Since 1997, Michelle Reader has been working to make recycled materials into sculptures, often incorporating mechanical elements such as the working parts of toys and clocks. Her materials come from city dumps, roadsides, and thrift shops, and include both household and industrial waste. “I love the unpredictability of found materials and enjoy the inventiveness necessary to transform them into a sculpture,“ she says. “I try wherever possible to use materials that are reclaimed, things with a history that have been discarded and might otherwise end up in landfill.“
Perhaps her most famous work is this family portrait, known as “Seven Wasted Men,“ that was made from one month of household waste from the family. “The materials not only highlight a need to address the amount of waste each of us produces, but also tells the story of each individual through the things they discard“”a child“™s drawings, a shopping list, a birthday card,“ she says. via Jill Harness/mental_floss
Last Friday, Olympia Dumpster Divers attended the Percival Landing sculpture exhibit kick off party here in Olympia, WA. It was a lovely little reception at the Harbor House, where chips and dips and non-alcoholic beverages were served and ballots passed out for the People’s Choice 2014 Percival Plinth Project.
Several of the thirteen pieces on display are made from recycled materials: Bil Fleming‘s “Basin of Quenched Fire” is a reclaimed sea buoy mounted on a tractor cog; in one of its previous reincarnations, it also served as a backyard fire pan. Don Freas made “OPENING (Ring Dance #9)” out of a scrap length of heavy channel iron, some three inch and six inch pipe, a salvaged sprinkler pipe, and a cast-iron table base. John Vanek used repurposed metal for “Dignity in Labor.”
But our vote for best sculpture (made out of recycled materials, of course) is Steve Jensen‘s “Viking Bot.” We admire the elegant simplicity of repurposing railroad spikes (found by our mutual friend/fellow upcycle artist Russ Morgan while walking the tracks) into a vessel full of symbolism. Steve, a Seattle native, comes from a long line of Norwegian fishermen and boat builders. The image of the boat is meant to symbolize a voyage to the other side, or the journey into the unknown:
My best friend Sylvain did a drawing of a boat. When he gave it to me, he asked if I would make a carved boat for his ashes when he passed. He died a month later and I carved a boat as close to Sylvain“™s drawing as possible. My mother came to Sylvain“™s funeral and was so moved by the boat I had made for Sylvain that she wanted my father“™s remains placed in a similar vessel when he passed. Since he was a Norwegian fisherman and boat builder, we buried the boat at sea, like a Viking funeral. Two years later when she passed, I created a boat for her and buried it at sea with my father. The day before John, my partner of twenty years, passed, he asked me to make a boat for his ashes. His wish was to be buried at sea with my parents. In the course of eight years I had tragically lost and buried everyone close to me.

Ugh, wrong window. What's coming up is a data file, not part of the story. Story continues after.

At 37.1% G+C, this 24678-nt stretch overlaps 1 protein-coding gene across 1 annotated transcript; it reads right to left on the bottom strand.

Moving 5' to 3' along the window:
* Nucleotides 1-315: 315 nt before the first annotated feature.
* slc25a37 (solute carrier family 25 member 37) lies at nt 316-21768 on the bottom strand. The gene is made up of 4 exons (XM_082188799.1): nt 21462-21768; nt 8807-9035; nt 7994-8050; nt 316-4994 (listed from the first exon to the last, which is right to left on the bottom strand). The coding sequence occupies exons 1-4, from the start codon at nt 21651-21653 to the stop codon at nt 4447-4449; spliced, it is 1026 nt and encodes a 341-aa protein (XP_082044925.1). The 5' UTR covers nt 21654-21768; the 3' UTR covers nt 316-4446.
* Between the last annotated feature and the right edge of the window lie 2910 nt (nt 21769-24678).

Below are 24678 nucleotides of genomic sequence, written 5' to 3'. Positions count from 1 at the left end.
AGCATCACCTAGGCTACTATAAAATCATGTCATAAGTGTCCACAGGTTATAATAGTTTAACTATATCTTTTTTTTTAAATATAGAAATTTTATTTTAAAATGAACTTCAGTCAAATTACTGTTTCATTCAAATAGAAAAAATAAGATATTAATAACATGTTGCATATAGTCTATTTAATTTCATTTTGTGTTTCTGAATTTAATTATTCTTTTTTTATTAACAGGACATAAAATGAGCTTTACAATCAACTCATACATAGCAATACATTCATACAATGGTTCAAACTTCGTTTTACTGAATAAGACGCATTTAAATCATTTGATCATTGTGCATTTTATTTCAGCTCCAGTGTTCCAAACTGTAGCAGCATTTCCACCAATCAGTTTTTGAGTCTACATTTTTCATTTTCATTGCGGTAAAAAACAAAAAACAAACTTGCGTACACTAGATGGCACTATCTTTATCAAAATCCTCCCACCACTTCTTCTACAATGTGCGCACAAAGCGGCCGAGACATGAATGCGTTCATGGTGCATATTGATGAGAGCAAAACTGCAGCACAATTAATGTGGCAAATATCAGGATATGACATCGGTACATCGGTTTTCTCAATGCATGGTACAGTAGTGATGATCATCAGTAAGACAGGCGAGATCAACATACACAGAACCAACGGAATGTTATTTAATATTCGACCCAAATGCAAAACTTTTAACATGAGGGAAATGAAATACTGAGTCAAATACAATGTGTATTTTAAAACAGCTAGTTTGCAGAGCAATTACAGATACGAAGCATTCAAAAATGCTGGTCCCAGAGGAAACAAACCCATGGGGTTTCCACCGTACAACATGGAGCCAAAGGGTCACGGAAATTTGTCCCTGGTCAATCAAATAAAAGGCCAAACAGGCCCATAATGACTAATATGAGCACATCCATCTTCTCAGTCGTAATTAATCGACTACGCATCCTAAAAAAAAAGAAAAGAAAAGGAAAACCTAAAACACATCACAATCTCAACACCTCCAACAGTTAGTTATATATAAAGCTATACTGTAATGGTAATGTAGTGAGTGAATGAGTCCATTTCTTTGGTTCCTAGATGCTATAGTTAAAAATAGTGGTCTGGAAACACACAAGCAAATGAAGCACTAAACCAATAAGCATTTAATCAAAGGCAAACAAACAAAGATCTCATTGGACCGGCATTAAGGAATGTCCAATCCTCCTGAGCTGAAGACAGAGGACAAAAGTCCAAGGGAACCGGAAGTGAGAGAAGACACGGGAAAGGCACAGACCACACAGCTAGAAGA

Since that time I have created funeral boats for friends, family and pets. Art school never prepared me to work with human or animal ashes, but I feel honored to be asked and to have this opportunity. When I work with them, I feel transformed to another time or another place, an artist who has been asked to be both craftsman and mortician.
I began the Voyager Series to help me deal with my own grief and loss, and with hope to provide relief for others dealing with their own sorrow. I made this work as personal as possible because death is such a sensitive subject for many people. I felt that by exposing myself and my family, the viewers of this work might feel more at ease. Hopefully, for those who may be dealing with their own personal grief and loss, perhaps solace and insight can be found in this series.
I created the boats in this series approximately the same size as the actual boats used for burial. Carved in wood, painted, or sculpted, this work is a direct result of these experiences. Death is the one final thing we all have in common. The universal image of a boat in many cultures and civilizations symbolizes a voyage, perhaps the voyage to the “other side“, or the journey into the unknown.
Second-hand Sid and Ruby Re-Usable finally figured out wherethese sculptures are (hint: they are in Tumwater, not Olympia).
Guerrilla Man writes that the sculptures underneath I-5 are “a revision and repurposing of the sculptural elements of a previous project.” As far as we can tell, these figures have been there since September 2013. The installations in the woods seem to have started around that time, too, using materials that were found on the site (plus some extra wire and nails). Inspired by graffiti, Guerrilla Man’s unsanctioned art is worth searching for. The experience of finding art in unusual/hidden/unauthorized places is part of the excitement of this kind of work. See more pics HERE
Ruby Re-Usable made a pilgrimage back to her home state this summer, and while she did not get to check out all of the weird, wonderful, artsy and trashy sites of New Jersey, she did get to briefly visit the Jersey Shore, specifically, the Asbury Park area, where she was impressed by the art from salvaged materials of Roddy Wildeman.
Roddy owns and manages Torche’ Galerie in Belmar, NJ. For the past 15 years, he has also worked as a carpenter, renovating homes and reusing salvaged wood for his starburst assemblages:
During the renovation process I watched as building debris and other materials piled up to be discarded. I began to feel mixed emotions as I thought about the history associated with these items.
I decided to ask the residents if I could salvage this material-building debris, metal and furniture. I began to repurpose and use it to make art. Although I“™m not formally trained as an artist, I worked under master carpenters and absorbed their craft. There is something about knowing these items have been cherished that inspires me. I feel an intimate connection working with materials knowing they have passed through the hands of others. They have sentimental value, because they have been part of homes and the families that lived, loved and died there.